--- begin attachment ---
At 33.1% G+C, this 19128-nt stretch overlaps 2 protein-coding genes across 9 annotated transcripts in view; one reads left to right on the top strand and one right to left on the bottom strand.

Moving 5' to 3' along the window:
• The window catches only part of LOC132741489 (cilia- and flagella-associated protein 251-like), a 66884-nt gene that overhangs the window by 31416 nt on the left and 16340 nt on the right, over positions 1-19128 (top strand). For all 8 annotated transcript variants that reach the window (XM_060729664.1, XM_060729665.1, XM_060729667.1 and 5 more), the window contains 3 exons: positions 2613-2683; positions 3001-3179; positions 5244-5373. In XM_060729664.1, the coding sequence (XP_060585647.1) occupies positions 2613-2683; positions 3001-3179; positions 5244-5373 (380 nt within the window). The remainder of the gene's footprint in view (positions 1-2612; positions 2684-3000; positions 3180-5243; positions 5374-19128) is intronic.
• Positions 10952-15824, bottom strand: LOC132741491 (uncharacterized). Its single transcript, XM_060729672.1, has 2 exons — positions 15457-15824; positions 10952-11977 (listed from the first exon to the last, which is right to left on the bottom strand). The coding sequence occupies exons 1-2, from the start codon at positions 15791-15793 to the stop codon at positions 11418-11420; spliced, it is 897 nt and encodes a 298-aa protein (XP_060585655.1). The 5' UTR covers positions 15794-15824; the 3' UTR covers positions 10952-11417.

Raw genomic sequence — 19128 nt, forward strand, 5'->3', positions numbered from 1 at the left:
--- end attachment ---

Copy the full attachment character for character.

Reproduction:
At 33.1% G+C, this 19128-nt stretch overlaps 2 protein-coding genes across 9 annotated transcripts in view; one reads left to right on the top strand and one right to left on the bottom strand.

Moving 5' to 3' along the window:
• The window catches only part of LOC132741489 (cilia- and flagella-associated protein 251-like), a 66884-nt gene that overhangs the window by 31416 nt on the left and 16340 nt on the right, over positions 1-19128 (top strand). For all 8 annotated transcript variants that reach the window (XM_060729664.1, XM_060729665.1, XM_060729667.1 and 5 more), the window contains 3 exons: positions 2613-2683; positions 3001-3179; positions 5244-5373. In XM_060729664.1, the coding sequence (XP_060585647.1) occupies positions 2613-2683; positions 3001-3179; positions 5244-5373 (380 nt within the window). The remainder of the gene's footprint in view (positions 1-2612; positions 2684-3000; positions 3180-5243; positions 5374-19128) is intronic.
• Positions 10952-15824, bottom strand: LOC132741491 (uncharacterized). Its single transcript, XM_060729672.1, has 2 exons — positions 15457-15824; positions 10952-11977 (listed from the first exon to the last, which is right to left on the bottom strand). The coding sequence occupies exons 1-2, from the start codon at positions 15791-15793 to the stop codon at positions 11418-11420; spliced, it is 897 nt and encodes a 298-aa protein (XP_060585655.1). The 5' UTR covers positions 15794-15824; the 3' UTR covers positions 10952-11417.

Raw genomic sequence — 19128 nt, forward strand, 5'->3', positions numbered from 1 at the left: